I want to go back. I got on that plane and felt remorse in my heart for the lack of time I had to get to know this place…but I knew it was beautiful. In the central valley, mountains surround cities like endless arms, reaching high into the clouds and reaching outward to wrap the citizens in a protective hug. They are green, silent giants that seem endless, and can be seen from virtually any spot in the city. The natural beauty was on the outside, and inside the cities was a different kind of beauty. Loud, compact, and dirty are three words you could use to describe the cities there, but in this busy chaos I found beautiful treasures of culture. The people were friendly, with warm smiles and confident questions. “What do you think of [this country] so far?” they would ask. “How does it compare to America? Tell me about where you come from. Let me tell you why I like it here…” They didn’t seem to shy away from talking about themselves or showing their pride, and they weren’t afraid to acknowledge my inability to speak the first language. They are frank and realistic, but far from impolite. Jessie’s roommates and friends all were very welcoming to me, whether they offered food, paid for my drinks, or did the courtesy of speaking English for my benefit. The warmth of the people was indeed a treasure of the culture. I could see the importance of family everywhere—at parks both parents would play with their children or push them on swings, at markets fathers held hands with their children and kept them close, in conversation children (even when they were adults) spoke highly of their parents and longingly talked of home… Families take care of each other, and it shows. But even strangers seemed to show a sense of camaraderie and affection. On street corners, it is not uncommon for the person next to you to put their hand on your shoulder/back if you’re about to walk when a vehicle is approaching, or when it is time to cross the street. When meeting someone, you greet them with a kiss on the cheek and hand on the shoulder. There is less of a fear of touching, and if you bump into someone on the street slightly they might not even notice. Because people walk everywhere or take the bus, there is more of a sense of community and interaction than in American suburbia. The city has a rhythm and energy to it that makes it just as wild as the forest or sea. Car horns howl and motorcycles roar at another as if they were jungle cats in a brawl. Rightfully so, because the driving on the streets would make the hair on the back of your neck stand up… Stop signs are merely suggestions so drivers would blare their horn to alert others they were passing through an intersection. Blinkers are a joke as well; drivers zip in and out of lanes quickly, barely missing a brush with the closest car. The fearlessness of the streets didn’t seem to alarm citizens, but rather give them confidence in their knowledge of the city. There was an unspoken mentality of learn fast, and you will find things here you won’t anywhere else…but learn slow, and this city will leave you in the dust. Drunk on the energy of the city, I spend many days following Jessie on the haphazard sidewalks, remembering words in Spanish I heard that day and clarifying what they meant.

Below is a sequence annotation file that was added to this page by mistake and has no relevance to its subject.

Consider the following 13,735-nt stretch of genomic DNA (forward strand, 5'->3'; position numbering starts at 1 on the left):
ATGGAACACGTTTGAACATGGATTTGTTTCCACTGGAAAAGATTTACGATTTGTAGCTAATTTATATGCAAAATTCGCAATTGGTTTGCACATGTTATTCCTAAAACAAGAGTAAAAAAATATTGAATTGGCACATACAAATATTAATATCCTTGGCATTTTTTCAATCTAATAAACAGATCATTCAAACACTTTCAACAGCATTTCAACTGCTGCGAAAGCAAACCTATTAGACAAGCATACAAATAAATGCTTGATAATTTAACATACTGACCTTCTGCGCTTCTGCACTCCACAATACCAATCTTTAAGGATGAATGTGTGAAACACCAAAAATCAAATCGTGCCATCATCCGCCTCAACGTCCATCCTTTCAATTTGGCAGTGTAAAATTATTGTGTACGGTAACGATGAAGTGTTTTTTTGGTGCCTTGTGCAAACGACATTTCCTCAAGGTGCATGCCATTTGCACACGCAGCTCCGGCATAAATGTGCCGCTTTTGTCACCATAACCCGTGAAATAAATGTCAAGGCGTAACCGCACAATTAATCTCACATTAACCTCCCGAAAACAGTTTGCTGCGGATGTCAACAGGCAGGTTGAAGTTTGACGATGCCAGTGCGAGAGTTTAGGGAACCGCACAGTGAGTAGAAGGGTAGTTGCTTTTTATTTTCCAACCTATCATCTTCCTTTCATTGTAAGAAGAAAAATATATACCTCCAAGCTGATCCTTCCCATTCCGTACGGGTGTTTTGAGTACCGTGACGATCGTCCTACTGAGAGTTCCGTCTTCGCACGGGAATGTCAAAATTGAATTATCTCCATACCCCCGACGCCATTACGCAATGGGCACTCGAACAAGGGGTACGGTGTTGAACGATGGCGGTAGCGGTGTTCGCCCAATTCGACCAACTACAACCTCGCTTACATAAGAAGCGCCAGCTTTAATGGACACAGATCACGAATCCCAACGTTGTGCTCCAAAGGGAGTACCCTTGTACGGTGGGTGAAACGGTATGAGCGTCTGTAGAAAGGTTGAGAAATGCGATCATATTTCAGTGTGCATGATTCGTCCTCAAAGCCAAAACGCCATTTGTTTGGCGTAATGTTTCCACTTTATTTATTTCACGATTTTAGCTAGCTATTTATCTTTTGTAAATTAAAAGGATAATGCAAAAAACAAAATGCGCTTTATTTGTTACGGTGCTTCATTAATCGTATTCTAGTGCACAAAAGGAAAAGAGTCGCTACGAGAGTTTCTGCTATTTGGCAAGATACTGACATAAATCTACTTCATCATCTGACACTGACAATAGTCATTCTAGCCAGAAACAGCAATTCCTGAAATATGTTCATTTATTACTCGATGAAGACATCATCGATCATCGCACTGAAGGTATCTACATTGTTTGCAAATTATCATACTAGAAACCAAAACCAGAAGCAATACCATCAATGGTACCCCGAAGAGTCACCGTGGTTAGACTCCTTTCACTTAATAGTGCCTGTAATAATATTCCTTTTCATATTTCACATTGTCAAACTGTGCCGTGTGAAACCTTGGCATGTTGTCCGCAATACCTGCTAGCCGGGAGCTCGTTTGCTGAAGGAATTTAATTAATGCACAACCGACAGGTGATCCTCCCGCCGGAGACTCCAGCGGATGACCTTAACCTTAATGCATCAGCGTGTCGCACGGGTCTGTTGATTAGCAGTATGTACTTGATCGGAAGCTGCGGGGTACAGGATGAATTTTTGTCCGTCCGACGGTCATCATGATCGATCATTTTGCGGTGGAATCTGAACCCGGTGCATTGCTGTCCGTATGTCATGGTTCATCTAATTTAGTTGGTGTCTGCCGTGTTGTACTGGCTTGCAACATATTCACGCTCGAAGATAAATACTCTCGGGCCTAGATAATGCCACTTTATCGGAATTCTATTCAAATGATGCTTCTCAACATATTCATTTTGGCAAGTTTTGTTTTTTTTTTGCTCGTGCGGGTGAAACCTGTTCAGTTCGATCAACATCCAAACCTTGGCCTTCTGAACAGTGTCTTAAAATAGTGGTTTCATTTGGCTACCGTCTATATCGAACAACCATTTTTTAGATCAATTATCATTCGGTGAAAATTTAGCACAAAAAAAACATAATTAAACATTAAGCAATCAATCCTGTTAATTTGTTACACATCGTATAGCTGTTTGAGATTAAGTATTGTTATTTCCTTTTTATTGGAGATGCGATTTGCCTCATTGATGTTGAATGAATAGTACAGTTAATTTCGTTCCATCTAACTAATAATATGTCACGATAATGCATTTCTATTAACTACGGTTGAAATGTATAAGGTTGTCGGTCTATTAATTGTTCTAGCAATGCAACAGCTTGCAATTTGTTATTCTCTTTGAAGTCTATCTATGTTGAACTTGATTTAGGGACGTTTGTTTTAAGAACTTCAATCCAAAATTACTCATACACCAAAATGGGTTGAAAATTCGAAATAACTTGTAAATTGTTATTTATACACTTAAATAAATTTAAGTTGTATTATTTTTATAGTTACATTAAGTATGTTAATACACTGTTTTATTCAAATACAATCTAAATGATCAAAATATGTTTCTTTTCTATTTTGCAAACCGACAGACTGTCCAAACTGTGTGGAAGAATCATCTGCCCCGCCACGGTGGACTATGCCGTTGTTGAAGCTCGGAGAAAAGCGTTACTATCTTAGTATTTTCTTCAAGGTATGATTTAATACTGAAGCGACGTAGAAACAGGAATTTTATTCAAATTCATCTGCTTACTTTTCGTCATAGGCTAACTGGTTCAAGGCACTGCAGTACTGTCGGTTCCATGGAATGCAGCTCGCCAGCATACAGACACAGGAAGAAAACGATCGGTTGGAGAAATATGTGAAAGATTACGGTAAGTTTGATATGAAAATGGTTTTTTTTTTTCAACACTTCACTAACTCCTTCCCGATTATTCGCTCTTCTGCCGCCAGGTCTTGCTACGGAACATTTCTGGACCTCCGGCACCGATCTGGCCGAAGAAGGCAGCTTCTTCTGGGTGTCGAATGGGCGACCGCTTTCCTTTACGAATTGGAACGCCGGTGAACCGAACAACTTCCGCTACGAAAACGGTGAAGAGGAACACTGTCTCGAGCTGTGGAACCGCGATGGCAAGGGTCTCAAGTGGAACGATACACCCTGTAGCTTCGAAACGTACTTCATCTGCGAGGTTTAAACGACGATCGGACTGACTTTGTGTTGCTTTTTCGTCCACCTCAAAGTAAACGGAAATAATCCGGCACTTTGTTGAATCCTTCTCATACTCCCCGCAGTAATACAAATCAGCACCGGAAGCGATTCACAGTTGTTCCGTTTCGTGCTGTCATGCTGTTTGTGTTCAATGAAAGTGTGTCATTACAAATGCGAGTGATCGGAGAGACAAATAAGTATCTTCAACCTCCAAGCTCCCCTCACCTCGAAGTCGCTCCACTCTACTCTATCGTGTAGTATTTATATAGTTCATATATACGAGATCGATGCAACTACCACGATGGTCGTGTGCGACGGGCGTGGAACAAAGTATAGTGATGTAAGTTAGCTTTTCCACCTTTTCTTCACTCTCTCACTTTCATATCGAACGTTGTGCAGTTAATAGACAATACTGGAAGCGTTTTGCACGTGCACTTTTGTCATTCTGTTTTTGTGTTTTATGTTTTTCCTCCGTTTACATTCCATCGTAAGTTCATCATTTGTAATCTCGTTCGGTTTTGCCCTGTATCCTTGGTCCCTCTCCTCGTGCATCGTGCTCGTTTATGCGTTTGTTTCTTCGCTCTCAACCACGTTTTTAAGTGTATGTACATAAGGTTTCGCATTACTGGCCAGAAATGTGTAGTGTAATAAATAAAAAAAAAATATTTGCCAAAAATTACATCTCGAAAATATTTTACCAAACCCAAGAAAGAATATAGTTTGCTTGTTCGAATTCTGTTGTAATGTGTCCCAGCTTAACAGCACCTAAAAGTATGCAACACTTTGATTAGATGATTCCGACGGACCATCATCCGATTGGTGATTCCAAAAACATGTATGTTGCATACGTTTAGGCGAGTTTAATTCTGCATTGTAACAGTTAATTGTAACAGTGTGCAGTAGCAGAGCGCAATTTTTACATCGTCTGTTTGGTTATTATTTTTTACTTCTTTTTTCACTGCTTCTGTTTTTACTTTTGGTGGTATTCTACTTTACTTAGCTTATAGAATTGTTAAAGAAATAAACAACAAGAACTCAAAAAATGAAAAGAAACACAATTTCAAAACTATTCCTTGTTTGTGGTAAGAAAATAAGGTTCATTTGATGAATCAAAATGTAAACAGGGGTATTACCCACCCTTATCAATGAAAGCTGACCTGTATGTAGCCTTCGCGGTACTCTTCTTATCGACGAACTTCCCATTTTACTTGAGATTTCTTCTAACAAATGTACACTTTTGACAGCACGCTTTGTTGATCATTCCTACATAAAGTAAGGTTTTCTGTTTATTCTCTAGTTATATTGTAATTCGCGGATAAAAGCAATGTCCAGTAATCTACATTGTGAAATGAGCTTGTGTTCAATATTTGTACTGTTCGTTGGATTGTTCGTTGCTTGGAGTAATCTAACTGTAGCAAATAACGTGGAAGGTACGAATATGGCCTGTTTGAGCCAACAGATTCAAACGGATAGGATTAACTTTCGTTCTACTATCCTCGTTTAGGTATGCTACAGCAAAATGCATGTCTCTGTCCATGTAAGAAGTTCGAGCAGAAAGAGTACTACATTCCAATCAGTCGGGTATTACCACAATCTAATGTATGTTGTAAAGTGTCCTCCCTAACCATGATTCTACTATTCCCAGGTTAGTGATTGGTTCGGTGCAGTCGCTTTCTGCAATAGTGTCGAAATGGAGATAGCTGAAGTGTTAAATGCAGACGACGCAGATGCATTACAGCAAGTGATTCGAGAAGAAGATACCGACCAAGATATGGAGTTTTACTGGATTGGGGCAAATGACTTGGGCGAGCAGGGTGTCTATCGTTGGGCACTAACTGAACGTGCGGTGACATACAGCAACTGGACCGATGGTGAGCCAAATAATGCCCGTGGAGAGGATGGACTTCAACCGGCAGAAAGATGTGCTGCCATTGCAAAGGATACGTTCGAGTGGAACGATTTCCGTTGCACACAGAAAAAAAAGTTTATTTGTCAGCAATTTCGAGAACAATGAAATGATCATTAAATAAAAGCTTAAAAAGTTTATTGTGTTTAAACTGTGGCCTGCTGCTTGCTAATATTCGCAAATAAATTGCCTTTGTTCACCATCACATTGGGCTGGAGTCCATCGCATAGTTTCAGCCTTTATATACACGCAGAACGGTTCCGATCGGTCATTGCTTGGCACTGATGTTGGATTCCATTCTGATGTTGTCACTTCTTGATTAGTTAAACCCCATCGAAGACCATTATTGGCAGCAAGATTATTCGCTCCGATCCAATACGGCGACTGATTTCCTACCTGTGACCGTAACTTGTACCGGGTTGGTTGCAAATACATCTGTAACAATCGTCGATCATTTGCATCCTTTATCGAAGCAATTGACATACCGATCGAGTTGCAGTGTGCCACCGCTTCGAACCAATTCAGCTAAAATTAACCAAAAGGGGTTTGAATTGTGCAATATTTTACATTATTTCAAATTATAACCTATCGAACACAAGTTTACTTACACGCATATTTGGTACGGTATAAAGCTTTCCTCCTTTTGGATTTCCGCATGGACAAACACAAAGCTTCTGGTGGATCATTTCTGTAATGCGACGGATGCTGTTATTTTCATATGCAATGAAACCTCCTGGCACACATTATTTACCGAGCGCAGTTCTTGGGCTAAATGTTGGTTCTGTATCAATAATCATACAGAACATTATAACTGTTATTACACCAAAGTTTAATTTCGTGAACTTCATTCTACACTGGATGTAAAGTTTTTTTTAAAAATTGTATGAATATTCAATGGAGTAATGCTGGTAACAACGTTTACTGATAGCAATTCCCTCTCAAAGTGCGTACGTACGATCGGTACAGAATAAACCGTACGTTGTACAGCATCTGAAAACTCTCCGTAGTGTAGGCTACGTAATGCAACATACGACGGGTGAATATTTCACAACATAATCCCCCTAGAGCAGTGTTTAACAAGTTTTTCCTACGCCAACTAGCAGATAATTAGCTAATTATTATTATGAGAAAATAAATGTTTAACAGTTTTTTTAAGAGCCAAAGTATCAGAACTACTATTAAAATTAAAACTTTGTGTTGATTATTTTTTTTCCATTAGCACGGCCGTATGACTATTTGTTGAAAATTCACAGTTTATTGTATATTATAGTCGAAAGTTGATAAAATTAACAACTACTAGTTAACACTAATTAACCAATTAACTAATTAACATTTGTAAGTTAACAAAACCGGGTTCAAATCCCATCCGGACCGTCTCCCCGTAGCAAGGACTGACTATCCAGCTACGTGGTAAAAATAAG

This country in Central America could be considered “3rd world” by some American standards—there is no air conditioning in most places, the majority of people don’t own a car, and hot water is only possible in the shower, and only if you have an electric shower head. (Also, fun fact: all toilet paper is thrown in the trash instead of flushed.) Personally, all of these “inconveniences” were quickly forgotten by me, with the possible exception of air conditioning because my body hates heat. Yet I know many Americans would find the apartment I stayed at to be too lacking to live in: there were only 2 bedrooms, a bathroom, and a kitchen that consisted of a sink, refrigerator, and hot plate. Something I never thought realized about America prior to this vacation was the abundance of space everywhere—in between buildings, in our houses, the wide roads we pave, and the large yards found in suburbs and countryside. The modesty of homes in the Central American cities showed that its citizens were less concerned with space and stuff to fill it with, and more concerned with the people in their homes.